on view at the Neue Nationalgalerie, Berlin as part of the collection display
Hans Josephsohn's half-figure sculpture from 1990 is on permanent display at the recently reopened Neue Nationalgalerie in Berlin.
Hans Josephsohn et al.
Swiss Sculpture since 1945 (group show)
Aargauer Kunsthaus, Aarau
12 June – 26 September 2021
Bronze figures by Alberto Giacometti, kinetic constructions by Jean Tinguely, video objects by Pipilotti Rist – the sculptural work of the past 76 years in Switzerland has been incredibly diverse. The themes, materials and techniques change over the decades, even redefining what sculpture means.
This comprehensive exhibition inside and outside the Kunsthaus offers the public their first overview of an exciting chapter in Swiss art history. It shows 230 works by 150 artists from all linguistic regions of the country, including famous names such as Hans Arp, Germaine Richier, Max Bill and Meret Oppenheim, through to Fischli/Weiss, Roman Signer, Sylvie Fleury and Ugo Rondinone. The younger generations are represented as well, by artists such as Mai-Thu Perret, Claudia Comte and Latifa Echakhch, who was selected for the Swiss Pavilion at the 2022 Venice Biennale. The exhibition contains much that is familiar, but also creates the possibility of new discoveries and re-discoveries. Works by Hans Josephsohn are included.
Hans Josephsohn, Albert Oehlen, Julian Schnabel, Rebecca Warren et al.
Albert Oehlen – “big paintings by me with small paintings by others”
5 September 2021 – 20 February 2022
From 5 September 2021 to 20 February 2022, Museo d’arte della Svizzera italiana (MASI) present the exhibition titled Albert Oehlen – “big paintings by me with small paintings by others”. For this project Albert Oehlen is at the same time an artist, a curator and a collector. Iconic works embodying different phases of his painting career will be displayed alongside a selection of more than thirty international artists belonging to his private collection.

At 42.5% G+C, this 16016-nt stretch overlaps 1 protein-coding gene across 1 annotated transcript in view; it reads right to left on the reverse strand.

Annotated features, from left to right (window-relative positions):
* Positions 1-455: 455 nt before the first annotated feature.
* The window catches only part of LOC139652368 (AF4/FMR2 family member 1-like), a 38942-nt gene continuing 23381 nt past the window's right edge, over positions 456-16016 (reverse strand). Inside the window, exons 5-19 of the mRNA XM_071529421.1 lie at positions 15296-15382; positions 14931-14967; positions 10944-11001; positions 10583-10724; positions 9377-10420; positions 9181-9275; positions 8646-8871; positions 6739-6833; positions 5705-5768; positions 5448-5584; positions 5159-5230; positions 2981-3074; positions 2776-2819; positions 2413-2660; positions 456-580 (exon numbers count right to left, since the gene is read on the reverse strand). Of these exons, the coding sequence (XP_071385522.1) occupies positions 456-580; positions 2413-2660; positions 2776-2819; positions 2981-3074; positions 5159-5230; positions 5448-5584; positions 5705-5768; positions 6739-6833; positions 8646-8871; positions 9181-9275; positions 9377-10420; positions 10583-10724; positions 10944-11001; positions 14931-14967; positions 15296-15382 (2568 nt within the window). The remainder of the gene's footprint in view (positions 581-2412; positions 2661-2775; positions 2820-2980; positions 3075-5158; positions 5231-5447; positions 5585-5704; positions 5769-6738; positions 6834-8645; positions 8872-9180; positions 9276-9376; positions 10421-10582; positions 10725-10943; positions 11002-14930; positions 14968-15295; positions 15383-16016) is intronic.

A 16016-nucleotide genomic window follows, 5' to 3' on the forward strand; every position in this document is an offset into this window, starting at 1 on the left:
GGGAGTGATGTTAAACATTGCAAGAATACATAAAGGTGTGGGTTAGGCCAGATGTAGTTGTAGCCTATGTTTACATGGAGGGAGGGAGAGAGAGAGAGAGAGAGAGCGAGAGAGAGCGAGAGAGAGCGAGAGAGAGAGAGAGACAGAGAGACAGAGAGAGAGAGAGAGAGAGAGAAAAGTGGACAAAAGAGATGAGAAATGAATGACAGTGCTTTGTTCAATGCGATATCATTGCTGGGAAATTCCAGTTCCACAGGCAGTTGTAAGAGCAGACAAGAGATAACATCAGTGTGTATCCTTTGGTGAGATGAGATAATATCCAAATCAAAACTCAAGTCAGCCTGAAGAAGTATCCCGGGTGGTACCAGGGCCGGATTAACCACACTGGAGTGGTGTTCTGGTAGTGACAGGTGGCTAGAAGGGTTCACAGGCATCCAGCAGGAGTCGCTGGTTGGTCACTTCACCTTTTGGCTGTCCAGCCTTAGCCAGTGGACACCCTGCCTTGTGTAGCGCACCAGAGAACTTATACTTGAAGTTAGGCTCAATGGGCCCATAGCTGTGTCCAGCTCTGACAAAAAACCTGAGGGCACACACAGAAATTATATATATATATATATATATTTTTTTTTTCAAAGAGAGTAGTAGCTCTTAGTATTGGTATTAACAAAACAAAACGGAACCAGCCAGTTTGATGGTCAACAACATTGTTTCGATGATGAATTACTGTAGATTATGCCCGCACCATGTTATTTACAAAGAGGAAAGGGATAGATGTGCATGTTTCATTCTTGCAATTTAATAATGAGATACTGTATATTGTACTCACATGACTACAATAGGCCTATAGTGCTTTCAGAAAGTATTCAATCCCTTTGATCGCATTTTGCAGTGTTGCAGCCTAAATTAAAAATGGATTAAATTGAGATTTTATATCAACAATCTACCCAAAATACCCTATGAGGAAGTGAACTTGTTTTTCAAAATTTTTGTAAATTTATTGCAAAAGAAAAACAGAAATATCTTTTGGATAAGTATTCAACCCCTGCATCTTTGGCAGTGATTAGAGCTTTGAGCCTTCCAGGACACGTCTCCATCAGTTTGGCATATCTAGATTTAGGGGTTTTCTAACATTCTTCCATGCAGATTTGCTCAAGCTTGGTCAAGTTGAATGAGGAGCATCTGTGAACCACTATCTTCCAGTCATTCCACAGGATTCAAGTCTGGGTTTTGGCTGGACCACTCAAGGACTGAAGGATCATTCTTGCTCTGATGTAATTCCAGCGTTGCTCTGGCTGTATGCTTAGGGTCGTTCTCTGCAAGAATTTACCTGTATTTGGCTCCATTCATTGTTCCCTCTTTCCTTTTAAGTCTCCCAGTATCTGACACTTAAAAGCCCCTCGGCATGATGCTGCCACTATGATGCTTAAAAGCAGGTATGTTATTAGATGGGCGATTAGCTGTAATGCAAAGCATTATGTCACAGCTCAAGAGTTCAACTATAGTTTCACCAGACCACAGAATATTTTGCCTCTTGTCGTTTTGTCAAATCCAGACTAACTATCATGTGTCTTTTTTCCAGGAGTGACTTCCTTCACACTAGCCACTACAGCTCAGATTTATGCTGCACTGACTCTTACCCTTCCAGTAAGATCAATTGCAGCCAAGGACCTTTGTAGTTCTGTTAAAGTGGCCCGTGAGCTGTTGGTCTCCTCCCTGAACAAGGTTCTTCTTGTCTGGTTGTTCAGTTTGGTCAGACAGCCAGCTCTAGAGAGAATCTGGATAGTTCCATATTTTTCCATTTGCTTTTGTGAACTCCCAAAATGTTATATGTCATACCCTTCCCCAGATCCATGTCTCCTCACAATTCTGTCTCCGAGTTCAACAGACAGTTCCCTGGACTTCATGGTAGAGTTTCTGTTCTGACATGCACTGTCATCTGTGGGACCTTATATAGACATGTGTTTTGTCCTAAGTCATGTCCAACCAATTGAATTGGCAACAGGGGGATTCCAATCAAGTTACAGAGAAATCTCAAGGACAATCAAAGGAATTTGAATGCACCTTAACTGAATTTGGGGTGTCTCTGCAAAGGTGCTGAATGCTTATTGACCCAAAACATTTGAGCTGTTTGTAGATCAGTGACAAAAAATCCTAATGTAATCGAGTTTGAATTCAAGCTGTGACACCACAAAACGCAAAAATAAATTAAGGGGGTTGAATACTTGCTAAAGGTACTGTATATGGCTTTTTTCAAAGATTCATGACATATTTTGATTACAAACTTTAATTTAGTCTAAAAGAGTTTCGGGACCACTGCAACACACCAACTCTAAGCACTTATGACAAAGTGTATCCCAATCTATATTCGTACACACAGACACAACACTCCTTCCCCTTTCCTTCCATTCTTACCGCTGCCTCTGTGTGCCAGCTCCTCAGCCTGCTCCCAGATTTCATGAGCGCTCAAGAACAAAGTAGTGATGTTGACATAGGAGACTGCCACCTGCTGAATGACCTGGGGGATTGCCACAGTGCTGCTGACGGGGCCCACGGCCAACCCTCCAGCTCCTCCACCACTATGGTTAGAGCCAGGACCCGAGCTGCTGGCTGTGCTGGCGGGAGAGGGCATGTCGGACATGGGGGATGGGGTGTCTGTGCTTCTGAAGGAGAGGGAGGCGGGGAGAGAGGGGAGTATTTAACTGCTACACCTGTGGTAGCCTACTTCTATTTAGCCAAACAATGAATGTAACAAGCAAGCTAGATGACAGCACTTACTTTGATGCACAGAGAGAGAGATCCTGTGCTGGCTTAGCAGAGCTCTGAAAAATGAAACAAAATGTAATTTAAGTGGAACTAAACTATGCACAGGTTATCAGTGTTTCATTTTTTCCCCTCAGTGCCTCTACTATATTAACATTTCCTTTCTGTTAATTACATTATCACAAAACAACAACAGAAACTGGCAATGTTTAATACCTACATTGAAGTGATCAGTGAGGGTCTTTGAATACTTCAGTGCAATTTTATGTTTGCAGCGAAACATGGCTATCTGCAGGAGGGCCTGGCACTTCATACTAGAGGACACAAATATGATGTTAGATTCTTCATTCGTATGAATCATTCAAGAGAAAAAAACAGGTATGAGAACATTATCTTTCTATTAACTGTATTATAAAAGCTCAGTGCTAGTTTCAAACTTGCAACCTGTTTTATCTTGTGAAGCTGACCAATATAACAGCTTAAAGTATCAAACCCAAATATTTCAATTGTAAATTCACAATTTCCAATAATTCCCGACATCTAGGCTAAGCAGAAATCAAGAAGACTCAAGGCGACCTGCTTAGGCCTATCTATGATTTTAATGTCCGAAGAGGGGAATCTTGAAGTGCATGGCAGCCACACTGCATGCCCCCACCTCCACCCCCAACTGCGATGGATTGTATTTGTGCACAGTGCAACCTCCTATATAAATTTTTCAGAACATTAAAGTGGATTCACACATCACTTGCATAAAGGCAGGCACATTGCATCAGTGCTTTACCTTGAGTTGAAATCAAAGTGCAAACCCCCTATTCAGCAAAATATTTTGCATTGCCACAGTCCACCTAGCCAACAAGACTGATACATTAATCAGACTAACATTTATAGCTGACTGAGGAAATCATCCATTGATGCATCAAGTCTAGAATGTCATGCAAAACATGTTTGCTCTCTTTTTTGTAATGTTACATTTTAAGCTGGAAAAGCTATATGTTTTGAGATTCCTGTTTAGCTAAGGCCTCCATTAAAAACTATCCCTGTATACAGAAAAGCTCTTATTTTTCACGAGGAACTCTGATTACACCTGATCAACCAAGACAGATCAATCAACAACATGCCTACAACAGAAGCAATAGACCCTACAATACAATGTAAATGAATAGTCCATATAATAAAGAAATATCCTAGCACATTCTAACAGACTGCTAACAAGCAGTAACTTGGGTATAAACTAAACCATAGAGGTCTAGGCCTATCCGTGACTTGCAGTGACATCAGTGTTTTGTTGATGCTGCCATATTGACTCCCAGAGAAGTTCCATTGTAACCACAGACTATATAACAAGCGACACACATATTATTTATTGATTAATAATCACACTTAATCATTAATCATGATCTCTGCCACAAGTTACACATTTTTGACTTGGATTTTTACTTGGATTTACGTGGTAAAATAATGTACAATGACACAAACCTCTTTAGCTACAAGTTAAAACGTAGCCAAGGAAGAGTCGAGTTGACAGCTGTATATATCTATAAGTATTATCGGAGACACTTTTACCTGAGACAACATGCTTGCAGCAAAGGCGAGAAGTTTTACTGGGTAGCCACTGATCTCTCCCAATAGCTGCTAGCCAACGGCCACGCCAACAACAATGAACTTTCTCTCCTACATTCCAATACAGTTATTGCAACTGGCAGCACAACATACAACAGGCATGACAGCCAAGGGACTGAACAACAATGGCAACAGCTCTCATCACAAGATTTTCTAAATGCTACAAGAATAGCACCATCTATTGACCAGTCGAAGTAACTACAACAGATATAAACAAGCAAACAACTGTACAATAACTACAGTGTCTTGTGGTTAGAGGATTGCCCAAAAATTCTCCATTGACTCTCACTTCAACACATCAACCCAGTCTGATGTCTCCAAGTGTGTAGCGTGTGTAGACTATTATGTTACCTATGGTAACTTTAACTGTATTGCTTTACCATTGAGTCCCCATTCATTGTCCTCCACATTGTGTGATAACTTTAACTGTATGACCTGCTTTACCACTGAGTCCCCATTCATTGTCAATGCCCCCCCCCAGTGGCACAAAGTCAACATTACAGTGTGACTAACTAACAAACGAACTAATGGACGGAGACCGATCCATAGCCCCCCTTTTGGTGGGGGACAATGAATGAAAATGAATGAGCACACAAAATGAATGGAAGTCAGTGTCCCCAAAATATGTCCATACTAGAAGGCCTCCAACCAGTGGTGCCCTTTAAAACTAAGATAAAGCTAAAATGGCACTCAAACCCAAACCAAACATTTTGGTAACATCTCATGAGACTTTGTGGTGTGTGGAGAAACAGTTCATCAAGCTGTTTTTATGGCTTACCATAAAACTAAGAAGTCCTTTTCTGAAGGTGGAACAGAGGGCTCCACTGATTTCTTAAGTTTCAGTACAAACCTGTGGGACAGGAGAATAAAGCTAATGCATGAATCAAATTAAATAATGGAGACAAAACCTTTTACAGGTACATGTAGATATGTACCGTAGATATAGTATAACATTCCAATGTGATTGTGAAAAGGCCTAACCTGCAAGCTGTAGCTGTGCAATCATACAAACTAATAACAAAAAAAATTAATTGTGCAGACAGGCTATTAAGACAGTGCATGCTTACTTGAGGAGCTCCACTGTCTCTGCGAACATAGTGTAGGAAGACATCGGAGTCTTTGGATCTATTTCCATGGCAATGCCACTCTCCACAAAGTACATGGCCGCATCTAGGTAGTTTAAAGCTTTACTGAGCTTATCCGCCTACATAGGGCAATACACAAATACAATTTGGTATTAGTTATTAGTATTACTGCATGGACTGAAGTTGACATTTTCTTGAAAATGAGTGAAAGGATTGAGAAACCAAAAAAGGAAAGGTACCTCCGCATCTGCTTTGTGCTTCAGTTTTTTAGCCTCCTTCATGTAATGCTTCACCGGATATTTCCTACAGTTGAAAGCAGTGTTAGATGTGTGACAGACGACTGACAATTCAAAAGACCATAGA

It is always very interesting when artists collect art, and this is particularly true in the case of a reserved, elusive and sometimes even cryptic artist like Albert Oehlen. This is the first time that masterpieces by Oehlen are exhibited alongside works from his private art collection in such an extensive form and in a display conceived by the artist himself in partnership with MASI. This project not only offers surprising insights into his work, but also allows visitors to discover, or rediscover, a series of exceptional artists. The core group of works, representing the essence of Oehlen's art, and the extraordinary chance to admire a part of his private collection in a museum, will enable visitors to engage with the depth and breadth of his pictorial exploration. For many years Oehlen has been expanding his collection with works by artists with whom he feels a connection, not in terms of likeness, but because they address ideas – often associated with the concept of painting – that are very relevant to him too. However, while all the works featured in the exhibition reveal inspiration and similarities (in some cases very evidently), we must not forget that the artist rejects all kinds of classification and rational analysis of his oeuvre. Indeed, Oehlen has always actively shunned interpretative methods that seek to define the meaning of form and content, or, more simply, rejects an approach focusing on the wish to understand art in general. Consequently, the exhibition does not aim to suggest comparisons between Oehlen's work and that of other artists or to insert his work in a “genealogy”, but rather to give visitors an exceptional glimpse into his private collection and allow them to engage – perhaps for the first time – with the work of important international artists in an original and exciting narrative that recounts the history of the art of recent decades from Oehlen's personal perspective. Works by Hans Josephsohn, Albert Oehlen, Julian Schnabel and Rebecca Warren are included.